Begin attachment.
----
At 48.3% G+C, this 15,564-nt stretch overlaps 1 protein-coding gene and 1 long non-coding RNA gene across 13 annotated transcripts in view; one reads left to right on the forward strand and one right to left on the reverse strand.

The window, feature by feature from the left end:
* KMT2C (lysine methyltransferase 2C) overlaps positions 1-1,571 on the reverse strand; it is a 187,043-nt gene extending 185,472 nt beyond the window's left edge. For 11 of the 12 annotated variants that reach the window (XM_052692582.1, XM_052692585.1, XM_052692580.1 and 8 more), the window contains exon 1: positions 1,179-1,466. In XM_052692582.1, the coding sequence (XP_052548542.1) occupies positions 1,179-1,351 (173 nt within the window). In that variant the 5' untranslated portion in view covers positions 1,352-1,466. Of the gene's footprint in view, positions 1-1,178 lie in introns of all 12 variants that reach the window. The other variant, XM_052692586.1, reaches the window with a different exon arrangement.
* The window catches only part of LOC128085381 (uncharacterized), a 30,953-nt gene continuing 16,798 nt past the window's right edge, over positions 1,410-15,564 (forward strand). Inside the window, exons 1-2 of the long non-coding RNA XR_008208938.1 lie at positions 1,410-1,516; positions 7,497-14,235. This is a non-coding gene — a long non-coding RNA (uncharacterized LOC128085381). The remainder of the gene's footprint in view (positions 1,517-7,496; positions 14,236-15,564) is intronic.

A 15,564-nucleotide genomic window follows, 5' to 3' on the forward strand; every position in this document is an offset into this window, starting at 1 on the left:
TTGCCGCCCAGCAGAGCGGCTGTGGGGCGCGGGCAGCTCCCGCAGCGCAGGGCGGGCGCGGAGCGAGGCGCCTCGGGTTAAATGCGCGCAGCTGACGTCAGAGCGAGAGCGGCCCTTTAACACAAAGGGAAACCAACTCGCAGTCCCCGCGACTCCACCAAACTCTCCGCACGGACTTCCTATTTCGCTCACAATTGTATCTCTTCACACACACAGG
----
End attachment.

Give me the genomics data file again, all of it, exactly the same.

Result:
At 48.3% G+C, this 15,564-nt stretch overlaps 1 protein-coding gene and 1 long non-coding RNA gene across 13 annotated transcripts in view; one reads left to right on the forward strand and one right to left on the reverse strand.

The window, feature by feature from the left end:
* KMT2C (lysine methyltransferase 2C) overlaps positions 1-1,571 on the reverse strand; it is a 187,043-nt gene extending 185,472 nt beyond the window's left edge. For 11 of the 12 annotated variants that reach the window (XM_052692582.1, XM_052692585.1, XM_052692580.1 and 8 more), the window contains exon 1: positions 1,179-1,466. In XM_052692582.1, the coding sequence (XP_052548542.1) occupies positions 1,179-1,351 (173 nt within the window). In that variant the 5' untranslated portion in view covers positions 1,352-1,466. Of the gene's footprint in view, positions 1-1,178 lie in introns of all 12 variants that reach the window. The other variant, XM_052692586.1, reaches the window with a different exon arrangement.
* The window catches only part of LOC128085381 (uncharacterized), a 30,953-nt gene continuing 16,798 nt past the window's right edge, over positions 1,410-15,564 (forward strand). Inside the window, exons 1-2 of the long non-coding RNA XR_008208938.1 lie at positions 1,410-1,516; positions 7,497-14,235. This is a non-coding gene — a long non-coding RNA (uncharacterized LOC128085381). The remainder of the gene's footprint in view (positions 1,517-7,496; positions 14,236-15,564) is intronic.

A 15,564-nucleotide genomic window follows, 5' to 3' on the forward strand; every position in this document is an offset into this window, starting at 1 on the left:
TTGCCGCCCAGCAGAGCGGCTGTGGGGCGCGGGCAGCTCCCGCAGCGCAGGGCGGGCGCGGAGCGAGGCGCCTCGGGTTAAATGCGCGCAGCTGACGTCAGAGCGAGAGCGGCCCTTTAACACAAAGGGAAACCAACTCGCAGTCCCCGCGACTCCACCAAACTCTCCGCACGGACTTCCTATTTCGCTCACAATTGTATCTCTTCACACACACAGG